“I’m actually a firm believer in ‘everything happens for a reason,’” Justin Williams says, and how do you not take his word for gospel?
The 31-year-old has been traded twice in his National Hockey League career. Twice he has raised Stanley Cups on home ice, surrounded by the teams he joined.
“I’ll be probably traded again at some point,” Williams said. “But I feel the two trades that I’ve been a part of so far, they’ve worked out the best possible way for me, and they were the best things that happened in my hockey career. When I got traded from Philadelphia to Carolina, I got traded to a team that much like L.A. believed in me and put me in a prominent role to succeed.”
“I’m grateful for that opportunity both times.”
The sentiment is clearly reciprocated in the Los Angeles hockey staff’s evaluation of the 31-year old veteran who is taking part in his 12th NHL season.
“At the time, he was injured when we traded for him, so it didn’t look great, but we knew again what we were getting, and our expectations – he’s lived up to them,” said assistant Los Angeles assistant general manager Ron Hextall.
He certainly has. The shifty, intelligent right wing that helps uphold the Kings’ strong possession numbers has slotted in with ease opposite Dustin Brown on a line centered by Anze Kopitar. The trio generated nine points in the first round victory over St. Louis after combining for 55 points in last spring’s Stanley Cup run.
The timing of his March, 2009 arrival in Los Angeles seemed curious, as a Kings team that appeared to be approaching a more advanced chapter of its rebuilding process surrendered 24-year-old Patrick O’Sullivan and a second round draft pick to acquire the then-27-year-old who had battled injuries through portions of the early stage of his career. Williams had appeared in as many as 65 games only four times in his eight NHL seasons through 2008-09.
“We had him in Philly there, so we knew him well as a player and as a person, and I think the thing that you get from Willie every night is effort, and whether it’s first game of the season, or the Stanley Cup Finals, he gives you effort,” Hextall said. “There’s a lot of tenacity in his game, and obviously his ability to hold onto the puck is very unique, and we needed a player that made plays.”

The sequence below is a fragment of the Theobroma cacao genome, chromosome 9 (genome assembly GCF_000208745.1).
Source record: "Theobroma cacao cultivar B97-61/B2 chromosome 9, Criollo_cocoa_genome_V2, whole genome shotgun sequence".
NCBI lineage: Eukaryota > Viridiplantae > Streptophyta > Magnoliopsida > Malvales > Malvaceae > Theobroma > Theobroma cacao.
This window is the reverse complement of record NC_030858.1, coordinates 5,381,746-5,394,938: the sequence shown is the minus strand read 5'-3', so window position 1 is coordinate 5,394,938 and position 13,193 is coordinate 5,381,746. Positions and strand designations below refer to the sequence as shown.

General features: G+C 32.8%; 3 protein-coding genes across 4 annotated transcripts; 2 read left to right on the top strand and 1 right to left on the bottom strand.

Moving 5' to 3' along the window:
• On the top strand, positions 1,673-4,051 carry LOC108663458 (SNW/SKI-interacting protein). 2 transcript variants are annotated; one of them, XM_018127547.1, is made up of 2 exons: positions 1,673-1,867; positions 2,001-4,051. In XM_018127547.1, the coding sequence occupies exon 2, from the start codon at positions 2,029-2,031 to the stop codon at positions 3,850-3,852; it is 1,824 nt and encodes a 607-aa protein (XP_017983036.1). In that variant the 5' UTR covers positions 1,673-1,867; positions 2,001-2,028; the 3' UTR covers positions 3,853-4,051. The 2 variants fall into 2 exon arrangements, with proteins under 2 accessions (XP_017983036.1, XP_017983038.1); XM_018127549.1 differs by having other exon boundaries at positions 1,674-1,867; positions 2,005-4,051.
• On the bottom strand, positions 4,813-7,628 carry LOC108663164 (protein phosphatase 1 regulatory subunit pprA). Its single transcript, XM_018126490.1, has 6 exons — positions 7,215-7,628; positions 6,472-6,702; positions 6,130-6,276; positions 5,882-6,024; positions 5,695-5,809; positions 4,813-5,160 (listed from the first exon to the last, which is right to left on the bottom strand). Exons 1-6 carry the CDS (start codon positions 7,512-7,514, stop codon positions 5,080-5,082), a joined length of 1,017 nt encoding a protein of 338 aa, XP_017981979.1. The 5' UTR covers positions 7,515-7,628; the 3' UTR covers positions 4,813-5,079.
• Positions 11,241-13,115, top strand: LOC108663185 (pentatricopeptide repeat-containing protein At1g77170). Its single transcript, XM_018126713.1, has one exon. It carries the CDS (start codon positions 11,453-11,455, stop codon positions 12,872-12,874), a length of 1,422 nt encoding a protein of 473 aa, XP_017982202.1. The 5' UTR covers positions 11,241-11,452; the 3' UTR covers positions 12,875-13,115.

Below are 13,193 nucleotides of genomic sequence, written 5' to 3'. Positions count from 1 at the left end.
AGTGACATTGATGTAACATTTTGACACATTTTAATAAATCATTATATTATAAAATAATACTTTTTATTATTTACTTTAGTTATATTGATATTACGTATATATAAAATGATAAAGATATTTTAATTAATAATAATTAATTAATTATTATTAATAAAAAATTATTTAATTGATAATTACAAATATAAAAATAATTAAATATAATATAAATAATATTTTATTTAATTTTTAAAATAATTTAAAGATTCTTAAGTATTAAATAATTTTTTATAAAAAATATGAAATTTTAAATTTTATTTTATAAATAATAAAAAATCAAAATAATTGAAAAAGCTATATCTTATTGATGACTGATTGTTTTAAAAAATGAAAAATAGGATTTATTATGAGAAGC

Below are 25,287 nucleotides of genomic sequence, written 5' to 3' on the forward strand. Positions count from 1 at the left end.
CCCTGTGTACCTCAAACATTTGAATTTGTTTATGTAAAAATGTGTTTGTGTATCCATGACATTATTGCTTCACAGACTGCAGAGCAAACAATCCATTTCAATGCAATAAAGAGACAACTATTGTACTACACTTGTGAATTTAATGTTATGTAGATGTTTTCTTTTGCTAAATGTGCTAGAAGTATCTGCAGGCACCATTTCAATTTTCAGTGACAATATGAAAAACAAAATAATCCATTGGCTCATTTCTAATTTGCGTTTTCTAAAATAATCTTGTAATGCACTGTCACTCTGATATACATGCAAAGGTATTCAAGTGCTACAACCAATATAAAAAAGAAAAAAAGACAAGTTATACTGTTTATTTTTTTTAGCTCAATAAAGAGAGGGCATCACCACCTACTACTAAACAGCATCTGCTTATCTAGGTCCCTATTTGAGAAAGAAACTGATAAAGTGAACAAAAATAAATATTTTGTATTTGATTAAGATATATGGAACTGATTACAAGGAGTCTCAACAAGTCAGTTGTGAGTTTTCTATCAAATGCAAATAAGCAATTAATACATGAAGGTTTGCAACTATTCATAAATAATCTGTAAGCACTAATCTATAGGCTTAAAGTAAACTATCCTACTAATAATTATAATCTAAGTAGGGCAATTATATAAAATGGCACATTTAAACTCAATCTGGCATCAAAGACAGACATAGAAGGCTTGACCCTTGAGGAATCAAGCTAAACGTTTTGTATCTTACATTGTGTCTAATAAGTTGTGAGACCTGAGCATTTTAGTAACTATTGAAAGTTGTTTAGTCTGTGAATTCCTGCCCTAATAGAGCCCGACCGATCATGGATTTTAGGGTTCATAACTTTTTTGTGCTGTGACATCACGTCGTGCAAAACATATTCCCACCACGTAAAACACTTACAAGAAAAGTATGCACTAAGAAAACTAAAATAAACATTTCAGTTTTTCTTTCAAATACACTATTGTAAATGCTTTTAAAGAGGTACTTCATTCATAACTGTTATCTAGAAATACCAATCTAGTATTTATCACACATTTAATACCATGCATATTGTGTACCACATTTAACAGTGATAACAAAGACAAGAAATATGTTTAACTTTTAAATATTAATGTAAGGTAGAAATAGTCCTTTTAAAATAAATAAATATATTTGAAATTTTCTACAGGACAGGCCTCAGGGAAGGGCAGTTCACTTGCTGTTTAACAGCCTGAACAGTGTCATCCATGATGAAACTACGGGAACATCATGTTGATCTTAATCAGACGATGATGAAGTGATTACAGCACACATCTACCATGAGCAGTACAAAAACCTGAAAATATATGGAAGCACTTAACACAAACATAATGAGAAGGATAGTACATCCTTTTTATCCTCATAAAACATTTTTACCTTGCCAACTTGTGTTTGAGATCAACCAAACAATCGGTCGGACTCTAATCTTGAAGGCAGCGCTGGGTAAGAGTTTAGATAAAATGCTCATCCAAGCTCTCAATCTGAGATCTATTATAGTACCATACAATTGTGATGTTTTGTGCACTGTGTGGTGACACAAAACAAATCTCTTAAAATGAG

As he has made plays, the injury concerns have dissipated. Williams last missed time when then-Calgary Flames defenseman and current teammate Robyn Regehr dislocated his shoulder with a hit during a March, 2011 game that kept him out for the final nine games of the 2010-11 season.
Since the beginning of the 2011 Stanley Cup Playoffs, Williams has played in 163 of a possible 163 regular season and playoff games with the Kings and is a frontline component of the team’s attempt to become the first team to repeat as Stanley Cup Champions since the 1997 and 1998 Detroit Red Wings.
It’s actually Williams’ first true opportunity to defend a title. The 2006-07 Hurricanes are the only team to fail to make the playoffs in its title defense year since Detroit’s back-to-back championships.
“We lost a lot of players in Carolina, and I just didn’t quite feel as though we had the same culture there,” Williams said. “Dean and his management staff have created something here that you feel good being a part of. You’re expected to win. You expect yourselves to win. Anything else is not acceptable. It’s tough to get, and we need to keep pushing towards that and not regress.”
The “culture” Williams spoke of is something familiar to Rob Scuderi, a fellow two-time Cup-winner on the roster, along with Dustin Penner and Colin Fraser. It’s rooted in a locker room in which players expect the most out of the player sitting next to them and across from them.
“It’s something where we try to push each other to be better,” Scuderi said. “Internal competition is the way teams get better. Even though we’re not wishing ill will on anyone else here, you’re still trying to play your best not necessarily to push someone out, but just push them to be better. The more competition you can have on a team, usually the better that team is.”
Though the output by Williams’ line is slightly down compared to the consistent production sustained through last year’s playoff run, there are players who have picked up the slack. Slava Voynov has three game-winning goals in the playoffs. Mike Richards leads the team with seven postseason points, leading to Darryl Sutter’s proclamation after the Game 1 win over the San Jose Sharks that “he just steps up.”
“When you look around our room, or during a hockey game when you don’t feel as though you have it tonight, you find a way or your teammates find a way to pick you up,” Williams said. “If one line’s not going, the other line will pick it up. You don’t feel as though you have a piano on your back trying to do everything yourself.”
“This is a team atmosphere, and everybody contributes.”